Republicans are ecstatic that, for the first time in recent memory, their senate leadership PAC finished the year with more cash on hand than their Democratic counterparts.
But the reason for that has more to do with internal Democratic drama than with a Republican fundraising resurgence.
As a lame duck senate president, Richard Codey (D-Roseland) took $185,000 from the Senate Democratic Majority PAC and distributed it to his own election fund and the funds of a few key allies.
In November, Codey gave $75,000 to his own campaign, $50,000 to state Sen. Joseph Vitale (D-Woodbridge), $30,000 to state Sen. Ronald Rice (D-Newark) and $30,000 to state Sen. Shirley Turner (D-Lawrence). All three remained supporters of Codey for senate president, even after it was clear that state Sen. Stephen Sweeney (D-West Deptford) had the votes lined up to topple him. All three of them also lost their committee chairmanships to senators who supported Sweeney.
Codey said he decided to distribute the money to those senators because they were listed as possible redistricting targets in an Inside Edge item on PolitickerNJ.com.
“They were just the ones who were threatened in what we call the Norcross Gazette – Wally Edge,” said Codey.
Codey, a mortal enemy of South Jersey power broker George Norcross – who worked for years to remove him from the senate leadership post – said the column’s speculation was a clear signal that Norcross and his South Jersey Democratic had those senators in the crosshairs (An October 7 Inside Edge listed state Sen. John Girgenti (D-Hawthorne) – a Codey ally – as a possible target, but he was not a recipient of the funds).
As for the $75,000 he contributed to his own account, Codey said it was partial repayment of a $125,000 loan he gave to several South Jersey Democratic committees years ago that was never paid back.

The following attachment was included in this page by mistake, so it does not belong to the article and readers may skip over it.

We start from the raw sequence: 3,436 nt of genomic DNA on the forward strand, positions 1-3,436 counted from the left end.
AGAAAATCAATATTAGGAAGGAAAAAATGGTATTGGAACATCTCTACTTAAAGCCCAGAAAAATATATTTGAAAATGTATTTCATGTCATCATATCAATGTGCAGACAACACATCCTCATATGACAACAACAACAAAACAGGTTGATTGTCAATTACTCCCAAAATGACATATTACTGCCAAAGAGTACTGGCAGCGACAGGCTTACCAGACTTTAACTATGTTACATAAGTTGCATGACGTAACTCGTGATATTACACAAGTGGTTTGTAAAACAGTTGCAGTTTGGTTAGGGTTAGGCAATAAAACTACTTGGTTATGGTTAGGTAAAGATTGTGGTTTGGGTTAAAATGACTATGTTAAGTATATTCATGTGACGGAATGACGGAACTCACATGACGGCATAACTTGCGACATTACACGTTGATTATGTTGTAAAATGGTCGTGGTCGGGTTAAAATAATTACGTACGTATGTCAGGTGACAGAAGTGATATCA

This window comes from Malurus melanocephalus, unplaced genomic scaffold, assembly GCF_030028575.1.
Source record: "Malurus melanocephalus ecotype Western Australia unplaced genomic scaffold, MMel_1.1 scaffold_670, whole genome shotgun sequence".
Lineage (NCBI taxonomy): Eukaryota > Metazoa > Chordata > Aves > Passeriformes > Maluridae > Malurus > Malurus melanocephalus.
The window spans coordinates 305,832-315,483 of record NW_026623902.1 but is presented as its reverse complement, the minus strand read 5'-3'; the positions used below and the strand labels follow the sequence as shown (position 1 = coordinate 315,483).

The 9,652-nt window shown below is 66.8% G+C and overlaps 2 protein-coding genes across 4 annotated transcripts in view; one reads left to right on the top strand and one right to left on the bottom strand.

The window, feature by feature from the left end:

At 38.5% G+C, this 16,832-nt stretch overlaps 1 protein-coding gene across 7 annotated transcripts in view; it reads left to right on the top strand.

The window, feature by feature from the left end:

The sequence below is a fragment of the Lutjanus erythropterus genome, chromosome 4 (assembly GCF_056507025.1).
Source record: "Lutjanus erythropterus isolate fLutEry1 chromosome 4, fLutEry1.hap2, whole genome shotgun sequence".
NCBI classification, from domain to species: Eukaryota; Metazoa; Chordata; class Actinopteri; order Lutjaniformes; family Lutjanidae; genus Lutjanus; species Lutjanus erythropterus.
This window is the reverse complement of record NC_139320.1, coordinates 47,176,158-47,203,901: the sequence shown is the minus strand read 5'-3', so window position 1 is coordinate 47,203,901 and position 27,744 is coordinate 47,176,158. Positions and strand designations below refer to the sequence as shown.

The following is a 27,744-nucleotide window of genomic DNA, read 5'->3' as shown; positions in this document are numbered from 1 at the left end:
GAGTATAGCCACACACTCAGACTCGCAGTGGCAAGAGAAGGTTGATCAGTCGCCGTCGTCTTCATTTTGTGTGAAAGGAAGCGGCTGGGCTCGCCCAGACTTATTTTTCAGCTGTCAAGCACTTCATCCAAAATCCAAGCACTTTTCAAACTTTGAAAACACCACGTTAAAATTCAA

The senate president has complete control of the Senate Democratic Majority PAC, whose war chest has expanded to several million dollars during years when all 40 senate seats are on the ballot.
Codey did not use all of the committee’s funds, as former Assembly Speaker Joseph Doria (D-Bayonne) did with the Democratic assembly leadership PAC when he was ousted by then-Assemblyman Albio Sires (D-West New York). As of January 1, the Senate Democratic PAC had about $458,000 on hand.
The Republicans’ senate leadership PAC had about $512,000 on hand, which is almost twice as much as the PAC had at the end of 2005 — the last year there was a gubernatorial race.
“I could have taken every dime. I raised $18 million over the last 10 years, practically by myself. No help from South Jersey. And I distributed the money based on where it should go,” said Codey, noting that the PAC contributed heavily state Sen. Jim Whelan’s (D-Atlantic City) senate race, despite his location far south of I-195.
Codey noted that he also gave last minute infusions of cash this year to the Bergen County Democratic Organization and the Atlantic County Democrats. He pledged to remain active in fundraising.
“Two years from now, or less, when there’s senate races, even with Mr. Christie as the governor, we will out-raise them. And despite me not being president of the senate, I will make calls to get contributors,” he said.